What to do if You are in a Bicycle Car Accident

Cyclists biking in the cityHaving a run in with a motor vehicle while on your bicycle can be a scary experience for anyone. It’s often emotionally damaging as well as physically harmful. There were approximately 48,000 bicycle injuries in 2013. Of those involved, 743 were killed. It is important to know the risk involved when riding a bicycle before hitting the road, but in the event that you are in a bicycle/motor vehicle accident, this is what you should do.

  • Stay calm – The first reaction for a lot of people just after an accident occurs is relief that you weren’t killed. Don’t let this “happy to be alive” thing cloud your mind.
  • Call the police – No matter how small the accident itself may seem, call the police. A police report can be very beneficial later on.
  • Gather information – After calling the police, make sure to take down the information of the person driving the car. Get their license plate, insurance, address, phone number, etc. just like you would in a car to car collision. If possible, take photos of the vehicle, license plate and insurance information.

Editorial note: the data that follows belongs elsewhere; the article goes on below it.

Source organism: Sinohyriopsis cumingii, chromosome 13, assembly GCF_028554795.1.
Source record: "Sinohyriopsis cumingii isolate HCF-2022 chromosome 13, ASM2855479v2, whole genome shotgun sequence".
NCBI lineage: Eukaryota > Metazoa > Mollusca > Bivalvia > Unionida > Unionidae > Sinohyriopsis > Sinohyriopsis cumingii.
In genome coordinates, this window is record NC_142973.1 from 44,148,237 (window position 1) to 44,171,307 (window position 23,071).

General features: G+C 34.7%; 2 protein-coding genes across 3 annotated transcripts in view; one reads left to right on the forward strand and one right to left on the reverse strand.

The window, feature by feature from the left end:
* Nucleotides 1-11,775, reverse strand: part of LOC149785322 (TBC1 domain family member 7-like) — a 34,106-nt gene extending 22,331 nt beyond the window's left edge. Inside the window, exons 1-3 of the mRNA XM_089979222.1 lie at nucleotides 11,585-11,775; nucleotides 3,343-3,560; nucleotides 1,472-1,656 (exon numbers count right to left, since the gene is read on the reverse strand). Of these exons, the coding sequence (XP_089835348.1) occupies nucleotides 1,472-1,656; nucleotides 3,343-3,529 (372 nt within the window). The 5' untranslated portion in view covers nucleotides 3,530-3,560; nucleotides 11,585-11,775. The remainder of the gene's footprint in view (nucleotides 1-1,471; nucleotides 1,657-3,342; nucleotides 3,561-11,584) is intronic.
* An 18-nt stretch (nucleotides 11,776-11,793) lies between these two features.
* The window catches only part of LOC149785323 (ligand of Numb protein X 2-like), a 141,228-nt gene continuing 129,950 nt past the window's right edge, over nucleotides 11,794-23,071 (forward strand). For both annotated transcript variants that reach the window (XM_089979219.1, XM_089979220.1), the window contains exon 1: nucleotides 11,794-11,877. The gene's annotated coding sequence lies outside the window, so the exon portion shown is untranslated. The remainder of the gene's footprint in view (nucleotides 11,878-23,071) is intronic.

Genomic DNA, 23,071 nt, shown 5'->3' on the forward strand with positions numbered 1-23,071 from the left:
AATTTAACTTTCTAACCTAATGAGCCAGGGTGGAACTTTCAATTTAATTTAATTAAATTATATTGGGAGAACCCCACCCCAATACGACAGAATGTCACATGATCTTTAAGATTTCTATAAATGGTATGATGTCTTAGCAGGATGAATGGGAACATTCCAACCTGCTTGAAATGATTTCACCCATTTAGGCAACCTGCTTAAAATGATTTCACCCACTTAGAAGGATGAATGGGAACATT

• Do not admit fault – People often feel the need to apologize when something bad happens regardless of whether or not it was their fault. Fight this urge with everything you’ve got. As soon as you admit to being at fault, whether it’s true or not, you’ve given up some future ground.
  • Do not understate your injuries – There is no reason to try and look tough. Do not feel like you have to downplay your injuries to make another person feel better. Like admitting fault, playing down your injuries will give insurance companies and lawyers wiggle room to work with.
  • Go to the doctor – Again, don’t downplay your injuries, not even to yourself. Even if you think you feel fine, go to a doctor to make sure there are no underlying problems you are missing. It really is better to be safe than sorry. Some injuries may not produce noticeable symptoms.
  • Take your bike to a shop – After everything else is said and done, take your bike to a bike shop to have the damage fully assessed. Like you, the bike may have some underlying issues that could possibly cause another incident in the future. If there are hairline cracks in the frame for example, continued use may cause the bike to fall apart from under you next time you’re coasting downhill.

Bicycle and car accidents are extremely dangerous, even beyond the initial incident. Even if you seem to be fine after the initial collision there is a good chance that issues caused in the first crash could become much more serious if other injuries occur.

Bonnici Law GroupSan Diego Injury Attorney